Personal Outcomes and PA Employers

The term ‘outcome’ is now in common usage in health and social care, reflecting a commitment to ensure systems support people using services and unpaid carers in ways that are person centred and effective. Despite the prevalence of the term, confusion exists about what is meant by an outcome and in particular by ‘personal outcomes’.

What is an Outcome?

Simply put, an outcome is something that matters to you, that you want your support to help you achieve.

Personal Outcomes for PA Employers

PA Employers are likely to identify their Personal Outcomes in their Personal Outcomes Plan (or Support Plan). These will focus on what’s important to the Employer and what they would like to achieve. You can see some examples in the picture below:

You can find further definitions of Personal Outcomes at the end of this article.


What PA Employers might want to do

PA Employers may want to help their PAs to understand the Personal Outcomes they are trying to achieve. This will help PAs understand how the support they provide makes a difference to their Employer’s quality of life.

PA Employers can do this by:

  • Looking for training opportunities to learn more about Personal Outcomes for themselves
  • Including information on their Personal Outcomes in their PA’s Job Description
  • Asking prospective PAs about Personal Outcomes at the interview stage
  • Providing further information to their PAs on Personal Outcomes, including the sharing of their Personal Outcomes Plan
  • Provide opportunities for their PAs to undertake further training or development on Personal Outcomes
  • Where Employers contract with self-employed PAs, to ask that information on meeting their Personal Outcomes is included in that contract

Other definitions of Personal Outcomes

Talking Points (Joint Improvement Team)

A Personal Outcomes Approach is an evidence based organisational approach that puts people using services and unpaid carers at the centre of the support they receive:

  • Outcomes are defined as what matter to people using services, as well as the end result or impact of activities, and can be used to both determine and evaluate activity
  • Personal outcomes are identified through good conversations with people using services during assessment and support planning
  • It is critical that the outcomes are reviewed, to ensure the continued relevance of support and services, and to support service planning, commissioning and improvement

Equality and Human Rights Commission (EHRC)

‘Users should be supported to identify what matters to them and what they want to achieve with this support – also known as their personal outcomes.’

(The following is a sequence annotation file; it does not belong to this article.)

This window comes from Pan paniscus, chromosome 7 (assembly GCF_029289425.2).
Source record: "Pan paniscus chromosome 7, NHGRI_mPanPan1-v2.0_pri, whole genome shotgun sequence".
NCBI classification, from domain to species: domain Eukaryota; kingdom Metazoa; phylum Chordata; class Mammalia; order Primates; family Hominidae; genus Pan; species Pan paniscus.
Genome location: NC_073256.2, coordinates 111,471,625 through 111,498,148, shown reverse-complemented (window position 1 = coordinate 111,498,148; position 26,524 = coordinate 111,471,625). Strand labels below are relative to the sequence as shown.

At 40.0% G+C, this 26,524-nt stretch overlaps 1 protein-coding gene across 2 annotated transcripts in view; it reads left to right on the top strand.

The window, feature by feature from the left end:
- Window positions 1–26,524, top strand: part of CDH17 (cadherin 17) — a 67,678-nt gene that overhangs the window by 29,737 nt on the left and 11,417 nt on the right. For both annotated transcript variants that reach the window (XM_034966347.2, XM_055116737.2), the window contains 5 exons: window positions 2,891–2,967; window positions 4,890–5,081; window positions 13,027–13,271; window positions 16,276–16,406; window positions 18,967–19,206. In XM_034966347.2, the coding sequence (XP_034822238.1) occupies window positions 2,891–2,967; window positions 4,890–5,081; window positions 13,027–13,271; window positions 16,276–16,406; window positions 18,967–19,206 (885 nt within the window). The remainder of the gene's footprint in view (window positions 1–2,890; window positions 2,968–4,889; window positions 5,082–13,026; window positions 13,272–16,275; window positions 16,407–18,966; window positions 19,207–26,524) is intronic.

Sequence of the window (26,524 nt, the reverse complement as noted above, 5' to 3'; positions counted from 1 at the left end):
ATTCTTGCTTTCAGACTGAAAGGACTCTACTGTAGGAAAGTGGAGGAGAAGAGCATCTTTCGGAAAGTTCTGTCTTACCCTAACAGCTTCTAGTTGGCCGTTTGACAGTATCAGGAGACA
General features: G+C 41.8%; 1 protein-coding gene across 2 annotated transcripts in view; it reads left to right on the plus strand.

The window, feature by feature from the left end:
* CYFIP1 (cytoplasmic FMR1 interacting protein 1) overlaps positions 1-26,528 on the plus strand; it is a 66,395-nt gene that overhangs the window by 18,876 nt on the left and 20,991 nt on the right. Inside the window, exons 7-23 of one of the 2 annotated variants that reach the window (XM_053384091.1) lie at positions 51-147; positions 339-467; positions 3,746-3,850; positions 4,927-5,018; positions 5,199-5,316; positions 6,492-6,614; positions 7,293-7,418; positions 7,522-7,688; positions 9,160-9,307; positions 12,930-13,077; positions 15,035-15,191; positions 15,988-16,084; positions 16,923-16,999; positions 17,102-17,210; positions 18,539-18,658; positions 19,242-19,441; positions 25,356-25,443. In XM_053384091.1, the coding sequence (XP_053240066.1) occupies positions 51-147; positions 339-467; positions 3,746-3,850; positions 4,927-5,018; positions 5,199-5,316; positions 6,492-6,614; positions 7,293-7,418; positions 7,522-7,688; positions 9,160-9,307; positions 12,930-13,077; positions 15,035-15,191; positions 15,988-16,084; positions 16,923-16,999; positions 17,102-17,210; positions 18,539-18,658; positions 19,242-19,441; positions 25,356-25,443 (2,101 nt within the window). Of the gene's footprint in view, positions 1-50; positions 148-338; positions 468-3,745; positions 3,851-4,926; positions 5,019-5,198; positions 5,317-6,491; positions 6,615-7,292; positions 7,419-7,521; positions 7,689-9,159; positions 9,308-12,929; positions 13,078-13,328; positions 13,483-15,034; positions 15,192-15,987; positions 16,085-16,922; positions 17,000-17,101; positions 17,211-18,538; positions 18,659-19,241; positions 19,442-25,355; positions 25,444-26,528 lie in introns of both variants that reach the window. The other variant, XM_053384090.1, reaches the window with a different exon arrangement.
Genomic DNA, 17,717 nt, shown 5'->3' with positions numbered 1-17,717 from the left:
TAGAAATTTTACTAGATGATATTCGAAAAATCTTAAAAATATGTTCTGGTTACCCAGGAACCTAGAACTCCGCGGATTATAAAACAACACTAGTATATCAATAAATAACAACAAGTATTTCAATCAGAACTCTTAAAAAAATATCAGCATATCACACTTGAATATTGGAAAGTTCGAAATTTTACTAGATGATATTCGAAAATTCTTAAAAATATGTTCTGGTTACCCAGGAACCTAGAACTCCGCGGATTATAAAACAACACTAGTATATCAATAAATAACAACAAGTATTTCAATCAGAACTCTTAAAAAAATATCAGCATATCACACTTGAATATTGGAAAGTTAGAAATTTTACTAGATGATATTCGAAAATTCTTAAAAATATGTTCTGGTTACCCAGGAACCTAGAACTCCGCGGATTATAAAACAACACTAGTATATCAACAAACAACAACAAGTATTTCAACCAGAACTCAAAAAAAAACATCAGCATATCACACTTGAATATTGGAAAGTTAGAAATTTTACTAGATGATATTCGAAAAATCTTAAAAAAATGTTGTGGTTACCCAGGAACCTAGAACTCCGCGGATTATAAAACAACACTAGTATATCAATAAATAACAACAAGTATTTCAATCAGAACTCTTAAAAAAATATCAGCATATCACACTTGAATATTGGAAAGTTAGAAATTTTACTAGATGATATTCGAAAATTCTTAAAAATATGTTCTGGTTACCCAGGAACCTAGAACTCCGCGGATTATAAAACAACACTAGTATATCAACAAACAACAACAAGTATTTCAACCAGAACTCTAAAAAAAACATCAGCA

‘Personal outcomes data refers to information gathered from people supported by health and social services and their unpaid carers about what’s important to them in their lives and the ways in which they would like to be supported.’

The Social Policy Research Unit

The Social Policy Research Unit identified three main categories of outcome, which their research found to be important to people using social care services:

  • Quality of Life outcomes (or maintenance outcomes) are the aspects of a person’s whole life that they are working to achieve or maintain
  • Process outcomes relate to the experience that individuals have seeking, obtaining and using services and supports
  • Change outcomes relate to the improvements in physical, mental or emotional functioning that individuals are seeking from any particular service intervention or support (Qureshi et al 2001)

Next Steps

If you’re looking for further information or resources, you can find these at the bottom of this Article below.

Part of
Last Updated
10 May 2023
First Published
06 October 2022
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Please note that the information contained in this Handbook is provided for guidance purposes only. Every reasonable effort is made to make the information accurate and up to date, but no responsibility for its accuracy and correctness, or for any consequences of relying on it, is assumed by Self Directed Support Scotland or any other contributing party.

The information does not, and is not intended to, amount to legal advice. You are strongly advised to obtain specific, personal and professional advice from a lawyer about employment law matters, or an accountant/ tax specialist about taxation matters, and from HMRC and your insurers. You should not rely solely on the information in this Handbook. Support organisations listed in this Handbook can help you find appropriate sources of advice.